Plaintiff alleges Defendants are each participants in a peer-to-peer (“P2P”) network using the BitTorrent protocol. Id. at ¶ 12. The BitTorrent protocol makes even small computers with low bandwidth capable of participating in large data transfers across a P2P network. To begin an exchange, the initial file-provider intentionally elects to share a file with a torrent network. This initial file is called a seed. Other users (“peers”) connect to the network and connect to the seed file to download. As additional peers request the same file each additional user becomes a part of the network from where the file can be downloaded. However, unlike a traditional peer-to-peer network, each new file downloader is receiving a different piece of the data from users who have already downloaded the file that together comprises the whole. This piecemeal system with multiple pieces of data coming from peer members is usually referred to as a “swarm.” The effect of this technology makes every downloader also an uploader of the illegally transferred file(s). This means that every “node” or peer user who has a copy of the infringing copyrighted material on a torrent network can also be a source of download, and thus distributor for that infringing file. Id.

         Plaintiff further alleges that Defendants' actions are part of a common design, intention and purpose to hide behind the apparent anonymity provided by the Internet and the BitTorrent technology to download pieces of the copyrighted motion picture in a manner that, but for the investigative technology used by Plaintiff, would be untraceable, leaving the Plaintiff without the ability to enforce its copyright rights. Dkt. #1 at ¶ 14. By participating in the “swarm” to download Plaintiff's copyrighted motion picture, the Defendants agreed with one another to use the Internet and BitTorrent technology to engage in violation of federal statute to accomplish and unlawful objective. Id.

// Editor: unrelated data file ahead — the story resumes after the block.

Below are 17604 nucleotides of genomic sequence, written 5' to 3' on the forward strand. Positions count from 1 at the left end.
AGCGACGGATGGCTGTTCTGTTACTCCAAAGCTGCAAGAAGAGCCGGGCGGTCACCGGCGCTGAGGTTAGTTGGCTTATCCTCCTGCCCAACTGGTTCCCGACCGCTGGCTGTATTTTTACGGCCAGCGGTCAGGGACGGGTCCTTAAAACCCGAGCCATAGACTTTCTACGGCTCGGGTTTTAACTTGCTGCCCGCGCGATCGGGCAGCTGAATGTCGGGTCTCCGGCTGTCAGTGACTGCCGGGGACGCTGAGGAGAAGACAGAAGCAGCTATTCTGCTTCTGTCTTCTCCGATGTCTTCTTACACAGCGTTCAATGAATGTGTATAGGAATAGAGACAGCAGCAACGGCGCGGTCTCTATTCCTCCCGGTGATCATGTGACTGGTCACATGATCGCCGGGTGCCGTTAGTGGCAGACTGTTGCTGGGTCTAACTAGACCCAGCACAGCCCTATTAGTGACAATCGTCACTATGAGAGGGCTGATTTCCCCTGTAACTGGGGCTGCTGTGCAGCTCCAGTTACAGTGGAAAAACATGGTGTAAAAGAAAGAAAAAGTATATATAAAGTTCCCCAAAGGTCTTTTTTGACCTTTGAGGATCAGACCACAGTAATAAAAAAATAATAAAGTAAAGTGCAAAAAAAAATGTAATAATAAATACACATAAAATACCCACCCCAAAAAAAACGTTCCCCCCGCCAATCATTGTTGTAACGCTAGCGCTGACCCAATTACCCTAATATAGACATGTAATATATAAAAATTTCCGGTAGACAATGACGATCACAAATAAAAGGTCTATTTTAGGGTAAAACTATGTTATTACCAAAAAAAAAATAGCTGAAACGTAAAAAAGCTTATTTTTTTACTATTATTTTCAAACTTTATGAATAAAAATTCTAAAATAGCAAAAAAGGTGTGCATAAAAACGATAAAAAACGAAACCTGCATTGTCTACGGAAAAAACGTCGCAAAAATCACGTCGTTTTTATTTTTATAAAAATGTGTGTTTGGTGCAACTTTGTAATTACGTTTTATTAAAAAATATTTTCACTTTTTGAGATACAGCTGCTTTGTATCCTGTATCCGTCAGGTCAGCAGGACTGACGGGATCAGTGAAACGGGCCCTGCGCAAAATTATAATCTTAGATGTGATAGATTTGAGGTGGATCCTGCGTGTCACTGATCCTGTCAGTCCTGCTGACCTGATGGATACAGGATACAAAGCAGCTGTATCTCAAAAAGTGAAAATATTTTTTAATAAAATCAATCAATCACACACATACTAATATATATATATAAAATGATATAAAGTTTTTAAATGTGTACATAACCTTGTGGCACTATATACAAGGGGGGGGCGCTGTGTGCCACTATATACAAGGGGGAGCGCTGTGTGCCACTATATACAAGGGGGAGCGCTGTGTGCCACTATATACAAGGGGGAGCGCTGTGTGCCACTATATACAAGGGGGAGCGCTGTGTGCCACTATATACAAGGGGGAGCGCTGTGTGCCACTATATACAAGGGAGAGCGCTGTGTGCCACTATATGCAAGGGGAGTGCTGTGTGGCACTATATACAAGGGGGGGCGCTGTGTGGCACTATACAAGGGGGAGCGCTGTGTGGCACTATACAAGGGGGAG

Plaintiff has identified each Defendant by the IP address assigned by the ISP used by each Defendant and the date and time at which the infringing activity of each Defendant was observed. Id. at ¶ 15. This is accomplished using forensic software to collect, identify and record the IP addresses in use by those people that employ the BitTorrent protocol to share, copy, reproduce and distribute copyrighted works. The end result are evidence logs of infringing transactions and the IP addresses of the users responsible for copying and distributing the audiovisual work, here London Has Fallen. Dkt. #1 at ¶ 17. The IP addresses, hash value, dates and times, ISP and geolocation contained in Exhibit B to the Complaint correctly reflect the subscribers using the IP addresses and that they were all part of a “swarm” of users that were reproducing, distributing, displaying or performing the copyrighted work. Id.